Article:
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Fairview Heights Condominium Association, Inc v. R.L. Investors


May 23, 2011


On appeal from the Superior Court of New Jersey, Law Division, Bergen County, Docket No. L-519-08.

Per curiam.


Argued April 12, 2011

Before Judges Payne, Baxter and Hayden.

This appeal concerns a condominium that was completed in 1988, and litigation that was not instituted against the builders, and the builder-owned management company, until twenty years later concerning water seepage in the building.

Plaintiff Fairview Heights Condominium Association, Inc. ("the Association" or "the Board") appeals from orders granting summary judgment to defendant R.L. Investors (RLI), the builders of the condominium, based upon the ten-year statute of repose, N.J.S.A. 2A:14-1.1; and to the builder-owned management company, 440 Associates, and to defendants, Vincent, Russell and Rosario Luppino, based upon lack of duty and lack of proximate cause. Defendants have cross-appealed, arguing that the judge erred by denying their motion for leave to file an amended third-party complaint.

We reverse the dismissal of plaintiff's complaint against RLI, because the judge neglected to address the statute of repose requirement that the alleged construction defect rendered the building "unsafe," and therefore remand for further findings on that issue. If, on remand, the judge determines that the statute of repose is inapplicable, he shall proceed to consider whether RLI is entitled to summary judgment on any other ground.

As to 440 Associates and the Luppino defendants, we affirm the judge's determination that plaintiff failed to raise a genuine issue of material fact on the question of whether any breach of duty by defendants was a proximate cause of plaintiff's damages.

On the cross-appeal, we affirm, finding no abuse of discretion in the judge's refusal to grant such a late amendment to defendant's third-party complaint.


In 1987, RLI broke ground on a twenty-one unit condominium project in Fairview Heights (the building), which was completed a year later. RLI served as the sponsor of the condominium in accordance with the Public Offering Statement, which specified that RLI would retain control over the condominium association until sixty days after seventy-five percent of the units had been sold. At that point, the sponsors' control of the condominium association would terminate. Initially, the condominium Board consisted of the three principals of RLI, defendants Vincent, Russell and Rosario Luppino (the Luppinos).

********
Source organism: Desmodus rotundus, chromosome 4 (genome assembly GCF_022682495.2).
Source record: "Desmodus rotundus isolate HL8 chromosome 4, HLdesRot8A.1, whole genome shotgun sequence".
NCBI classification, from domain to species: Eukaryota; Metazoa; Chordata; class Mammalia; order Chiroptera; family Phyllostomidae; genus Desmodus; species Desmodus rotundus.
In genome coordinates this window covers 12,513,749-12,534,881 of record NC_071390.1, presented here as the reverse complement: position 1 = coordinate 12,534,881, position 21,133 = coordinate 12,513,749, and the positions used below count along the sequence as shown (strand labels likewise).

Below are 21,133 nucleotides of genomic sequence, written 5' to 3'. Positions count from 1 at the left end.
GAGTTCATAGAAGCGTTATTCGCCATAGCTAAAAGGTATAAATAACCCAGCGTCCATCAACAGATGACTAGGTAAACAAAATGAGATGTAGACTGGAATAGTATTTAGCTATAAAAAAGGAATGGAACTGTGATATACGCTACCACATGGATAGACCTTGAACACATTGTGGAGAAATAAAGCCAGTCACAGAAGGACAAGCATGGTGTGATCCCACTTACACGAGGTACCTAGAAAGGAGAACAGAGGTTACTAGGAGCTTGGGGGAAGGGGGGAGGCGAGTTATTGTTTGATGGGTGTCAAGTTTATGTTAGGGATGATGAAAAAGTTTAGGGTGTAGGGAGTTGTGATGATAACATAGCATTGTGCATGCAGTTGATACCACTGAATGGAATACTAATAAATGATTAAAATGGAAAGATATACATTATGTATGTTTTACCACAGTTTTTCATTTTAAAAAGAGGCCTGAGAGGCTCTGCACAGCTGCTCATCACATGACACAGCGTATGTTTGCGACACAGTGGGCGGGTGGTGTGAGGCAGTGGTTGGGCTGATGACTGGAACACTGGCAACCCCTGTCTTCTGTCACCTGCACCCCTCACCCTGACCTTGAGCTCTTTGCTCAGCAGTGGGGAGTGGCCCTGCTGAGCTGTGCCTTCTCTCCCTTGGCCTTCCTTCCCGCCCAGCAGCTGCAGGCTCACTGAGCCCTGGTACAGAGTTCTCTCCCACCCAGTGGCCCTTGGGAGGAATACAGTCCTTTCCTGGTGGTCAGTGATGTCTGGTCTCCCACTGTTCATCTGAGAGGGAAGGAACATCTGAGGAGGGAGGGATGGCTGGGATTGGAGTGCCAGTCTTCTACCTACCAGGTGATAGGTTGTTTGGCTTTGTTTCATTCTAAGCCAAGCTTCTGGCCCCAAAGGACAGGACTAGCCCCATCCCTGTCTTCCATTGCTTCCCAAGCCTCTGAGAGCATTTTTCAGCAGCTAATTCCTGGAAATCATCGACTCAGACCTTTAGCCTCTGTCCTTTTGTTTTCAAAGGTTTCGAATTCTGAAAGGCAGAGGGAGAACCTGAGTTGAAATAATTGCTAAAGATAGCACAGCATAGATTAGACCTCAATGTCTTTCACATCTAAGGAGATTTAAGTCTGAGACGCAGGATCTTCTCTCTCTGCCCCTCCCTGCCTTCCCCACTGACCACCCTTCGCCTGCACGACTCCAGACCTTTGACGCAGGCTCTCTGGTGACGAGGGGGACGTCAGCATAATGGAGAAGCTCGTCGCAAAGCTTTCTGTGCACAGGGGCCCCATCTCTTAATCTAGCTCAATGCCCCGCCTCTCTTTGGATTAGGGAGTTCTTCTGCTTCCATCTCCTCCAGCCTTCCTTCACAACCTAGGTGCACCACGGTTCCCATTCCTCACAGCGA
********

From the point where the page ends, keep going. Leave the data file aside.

In 1992, unit owner Susan Miller was elected to the Board, followed in 2001 by Diana Babat. In 2001, after RLI had sold seventy-five percent of the condominium units, Miller became president of the Association and Babat, Vice-President. Defendant Rosario Luppino remained on the Board until 2006. Miller resigned as president of the condominium Board in 2004, at which time Babat replaced her.

440 Associates, which was owned by the three Luppinos, managed the building from 1988 until resigning at the end of 2001. At that time, the Board hired Gelfand, Inc. to manage the building. Gelfand was replaced on August 1, 2002 by H.W. Young Associates. The Association ultimately was dissatisfied with Young, as well, largely for reasons concerning the cleanliness of the building. On August 1, 2004, the Board again contracted with 440 Associates to manage the building, although 440 Associates resigned again in 2006. At the time plaintiff filed the complaint that is the subject of this appeal, the building was self-managed.

At some point, the exact date not being clear from the record, condominium owners began to notice serious water seepage. Defendants claimed they knew nothing of any leaks during 440 Associates' first tenure managing the building from 1988 through 2001. Plaintiff disputes that contention, contending that defendants were made aware of problems with the Exterior Insulation and Finish System (EIFS)*fn1 much earlier, both from a 1989 report prepared by an employee of the EIFS manufacturer, and from a unit owner, who stated that in 1999 she notified defendants of a leak in her unit. According to defendant Rosario Luppino, he did not learn of the leaks in the building until some time between 2001 and 2004, and he noted that the management company, either Gelfand or Young, had hired a contractor to re-caulk the windows, but that leakage around the windows had continued nonetheless.

Miller stated in her deposition that "the only issue[] with the building itself up through 2001" was "nothing [other] than the normal wear and tear," which she described as the building needing painting because it was "dirty." When asked whether she "recall[ed] any issues up to 2001 involving any water intrusion," Miller answered "no." Babat explained that at notime during her rental of a unit between 1994 and 2001 was she aware of any leaks or problems with water, and when she and her husband purchased their unit in 2001, "there were minor things" they wanted repaired, such as new carpeting, but there were no structural problems with the unit. Babat also reported that at the June 2002 Board meeting, although there were some minor cosmetic repairs discussed, there "were no other problems with the building" at that time.

Although one resident, Janice Lohwin, complained to Babat while Babat was a Board member that her unit "had a really bad water intrusion," Lohwin's complaint could not have been made prior to 2001, as Babat did not become a member of the Board until then. The record does not specify what was done to remedy the problem; Lohwin eventually moved out.